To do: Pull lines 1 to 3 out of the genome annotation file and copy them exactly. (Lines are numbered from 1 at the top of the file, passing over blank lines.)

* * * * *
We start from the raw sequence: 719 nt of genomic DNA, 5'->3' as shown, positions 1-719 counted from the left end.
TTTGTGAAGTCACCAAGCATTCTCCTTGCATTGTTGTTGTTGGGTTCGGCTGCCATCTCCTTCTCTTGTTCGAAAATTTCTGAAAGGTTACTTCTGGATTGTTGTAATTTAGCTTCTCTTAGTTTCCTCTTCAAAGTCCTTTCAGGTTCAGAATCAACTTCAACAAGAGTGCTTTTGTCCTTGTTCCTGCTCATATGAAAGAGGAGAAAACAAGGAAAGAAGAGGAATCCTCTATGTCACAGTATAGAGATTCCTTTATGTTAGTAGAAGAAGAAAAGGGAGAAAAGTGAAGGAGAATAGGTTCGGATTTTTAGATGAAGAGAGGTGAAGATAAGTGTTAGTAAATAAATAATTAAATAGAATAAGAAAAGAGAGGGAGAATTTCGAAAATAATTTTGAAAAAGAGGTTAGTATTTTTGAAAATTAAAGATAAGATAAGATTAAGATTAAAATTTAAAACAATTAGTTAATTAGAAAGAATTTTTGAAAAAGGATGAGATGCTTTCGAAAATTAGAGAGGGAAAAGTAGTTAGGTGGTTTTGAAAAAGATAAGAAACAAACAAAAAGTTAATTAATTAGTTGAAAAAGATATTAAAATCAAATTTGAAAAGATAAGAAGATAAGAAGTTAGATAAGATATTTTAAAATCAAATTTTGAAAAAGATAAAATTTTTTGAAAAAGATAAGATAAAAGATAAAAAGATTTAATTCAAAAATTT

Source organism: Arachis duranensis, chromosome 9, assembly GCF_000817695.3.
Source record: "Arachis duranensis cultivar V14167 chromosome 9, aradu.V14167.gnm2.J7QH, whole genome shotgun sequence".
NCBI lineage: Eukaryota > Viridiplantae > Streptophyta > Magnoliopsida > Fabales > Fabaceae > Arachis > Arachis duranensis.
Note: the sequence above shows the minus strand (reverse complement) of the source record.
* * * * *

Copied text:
We start from the raw sequence: 719 nt of genomic DNA, 5'->3' as shown, positions 1-719 counted from the left end.
TTTGTGAAGTCACCAAGCATTCTCCTTGCATTGTTGTTGTTGGGTTCGGCTGCCATCTCCTTCTCTTGTTCGAAAATTTCTGAAAGGTTACTTCTGGATTGTTGTAATTTAGCTTCTCTTAGTTTCCTCTTCAAAGTCCTTTCAGGTTCAGAATCAACTTCAACAAGAGTGCTTTTGTCCTTGTTCCTGCTCATATGAAAGAGGAGAAAACAAGGAAAGAAGAGGAATCCTCTATGTCACAGTATAGAGATTCCTTTATGTTAGTAGAAGAAGAAAAGGGAGAAAAGTGAAGGAGAATAGGTTCGGATTTTTAGATGAAGAGAGGTGAAGATAAGTGTTAGTAAATAAATAATTAAATAGAATAAGAAAAGAGAGGGAGAATTTCGAAAATAATTTTGAAAAAGAGGTTAGTATTTTTGAAAATTAAAGATAAGATAAGATTAAGATTAAAATTTAAAACAATTAGTTAATTAGAAAGAATTTTTGAAAAAGGATGAGATGCTTTCGAAAATTAGAGAGGGAAAAGTAGTTAGGTGGTTTTGAAAAAGATAAGAAACAAACAAAAAGTTAATTAATTAGTTGAAAAAGATATTAAAATCAAATTTGAAAAGATAAGAAGATAAGAAGTTAGATAAGATATTTTAAAATCAAATTTTGAAAAAGATAAAATTTTTTGAAAAAGATAAGATAAAAGATAAAAAGATTTAATTCAAAAATTT

Source organism: Arachis duranensis, chromosome 9, assembly GCF_000817695.3.